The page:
What’s the valence of an atom?
Valence determines how many atoms of an element a particular atom can combine with. Now let’s explain the previous statement with examples of compounds we all know:
HCl: hydrochloric acid
H3N: ammonia and
In HCl, the hydrogen and chlorine atoms combine in a ratio 1 to 1. How do you know this from the chemical formula? You know this because when atoms combine atom for atom the subscripts of the atoms in the chemical formula also exist in a ratio of 1 to 1. As a result, if no subscripts are shown in the chemical formula, it usually means that the atoms combine atom for atom.
In H2O, you can see that hydrogen and oxygen atoms combine in a ratio of 2 hydrogen atoms to 1 oxygen atom.
In H3N, you can see that the hydrogen and nitrogen atoms combine in a ratio of 3 hydrogen atom to 1 nitrogen atom.
To determine the combining power (valence) of an element, we have to choose one element as the standard to which we can compare other elements to it. Fortunately, hydrogen atom cannot combine with more than one atom of any other element. For this reason, chemists chose it as the standard and assigned it a valence of 1. So what’s valency? Valency is the combining power of an element, and it determines how many atoms of an element a particular atom can combine with. As a result, in H2O, oxygen (O) has a valence of 2 ( recall that hydrogen is assigned a valence of 1).
Can you tell the valence of an element from its electronic configuration?
Not always! To determine the valence of nitrogen from its electron configuration, you have to count the number of unpaired electrons occupying the highest energy levels. Let’s use the model below to determine the valence of nitrogen (N) and oxygen(O).
From the orbital diagram of N, the 2p orbital has three unpaired electrons (valence of 3) which it can use to combine with hydrogen to make ammonia (H3N).
Similarly, oxygen has two unpaired electrons (valence of 2) in the 2p orbital which it can use to combine with hydrogen to make water (H2O).
Sometimes the valence is not obvious from the electron configuration. Let’s use carbon to illustrate this.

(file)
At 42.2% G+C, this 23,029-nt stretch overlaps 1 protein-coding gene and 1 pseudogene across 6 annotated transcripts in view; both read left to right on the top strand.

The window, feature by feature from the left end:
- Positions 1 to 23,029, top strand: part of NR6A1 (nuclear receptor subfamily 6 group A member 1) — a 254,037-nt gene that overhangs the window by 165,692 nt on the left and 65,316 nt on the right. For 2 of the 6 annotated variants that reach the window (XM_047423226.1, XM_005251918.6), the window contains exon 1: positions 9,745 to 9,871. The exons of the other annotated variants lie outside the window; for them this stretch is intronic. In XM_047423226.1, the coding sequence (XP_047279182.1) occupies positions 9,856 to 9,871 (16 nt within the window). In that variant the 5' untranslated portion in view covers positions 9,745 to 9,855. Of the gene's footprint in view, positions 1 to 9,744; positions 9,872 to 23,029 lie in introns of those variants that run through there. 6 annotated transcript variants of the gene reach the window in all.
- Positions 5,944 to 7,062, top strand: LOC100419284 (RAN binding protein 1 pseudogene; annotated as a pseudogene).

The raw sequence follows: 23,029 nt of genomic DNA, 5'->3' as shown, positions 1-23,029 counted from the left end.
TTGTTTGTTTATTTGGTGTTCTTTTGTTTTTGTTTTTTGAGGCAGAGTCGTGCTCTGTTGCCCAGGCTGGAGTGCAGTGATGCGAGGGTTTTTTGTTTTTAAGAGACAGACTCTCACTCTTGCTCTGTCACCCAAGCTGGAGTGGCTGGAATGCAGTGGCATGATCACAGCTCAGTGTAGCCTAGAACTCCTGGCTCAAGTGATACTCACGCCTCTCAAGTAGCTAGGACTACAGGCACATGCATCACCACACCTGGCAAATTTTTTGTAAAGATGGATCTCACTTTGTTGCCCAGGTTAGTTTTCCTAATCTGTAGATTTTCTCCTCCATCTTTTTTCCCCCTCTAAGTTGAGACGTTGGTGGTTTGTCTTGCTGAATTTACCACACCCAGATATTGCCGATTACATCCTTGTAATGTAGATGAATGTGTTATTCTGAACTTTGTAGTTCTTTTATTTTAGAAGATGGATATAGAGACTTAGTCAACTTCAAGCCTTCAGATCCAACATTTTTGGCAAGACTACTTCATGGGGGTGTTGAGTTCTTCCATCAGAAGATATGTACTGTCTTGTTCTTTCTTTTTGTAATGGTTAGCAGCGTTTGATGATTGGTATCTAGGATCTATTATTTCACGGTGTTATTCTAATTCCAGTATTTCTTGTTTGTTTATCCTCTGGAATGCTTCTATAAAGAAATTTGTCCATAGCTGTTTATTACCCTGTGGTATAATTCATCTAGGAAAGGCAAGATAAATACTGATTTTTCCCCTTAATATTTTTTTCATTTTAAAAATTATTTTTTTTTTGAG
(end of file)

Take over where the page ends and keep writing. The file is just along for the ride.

From the orbital diagram on the left, you can tell that carbon has only two unpaired electrons, therefore has a valence of 2. However, in the compound CH4, one atom of carbon combines with 4 atoms of hydrogen. So how does carbon do that? Carbon is able to make CH4 because one of the 2s electrons is promoted from the 2s to the 2p orbital. This promotion results in four unpaired electrons which then can combine with 4 atoms of hydrogen to make CH4.
Finally, an element that has a valence of 1 is called univalent, 2, divalent, 3, trivalent, and 4, tetravalent. Usually, chemists can find the valence of any element by relating it to how many atoms of hydrogen it can combine with or to an element that reacts with it and has its valency already determined.
What’re valence electrons?
Valence electrons are electrons that occupy the highest energy level. These electrons are usually available to combine (bond) with other atoms. To determine the valence electrons in nitrogen (N), you must count the electrons in the highest energy level (n = 2, thus, count the electrons in the 2s and 2p orbitals). If you do, the valence electrons of N is 5. For oxygen (O), is 6, and for carbon (C) is 4.
Can the periodic table tell how many valence electrons an element has?
Yes! From the IUPAC periodic table numbering system, the valence electrons of an element can be determined by reading the last digit of the group number at the top of the column (keep in mind that since group one and two have single digits, these digits will represent the last digit of the column). However, there is an exception. Only elements in group 10 can have ten valence electrons. Here is the periodic table showing the details.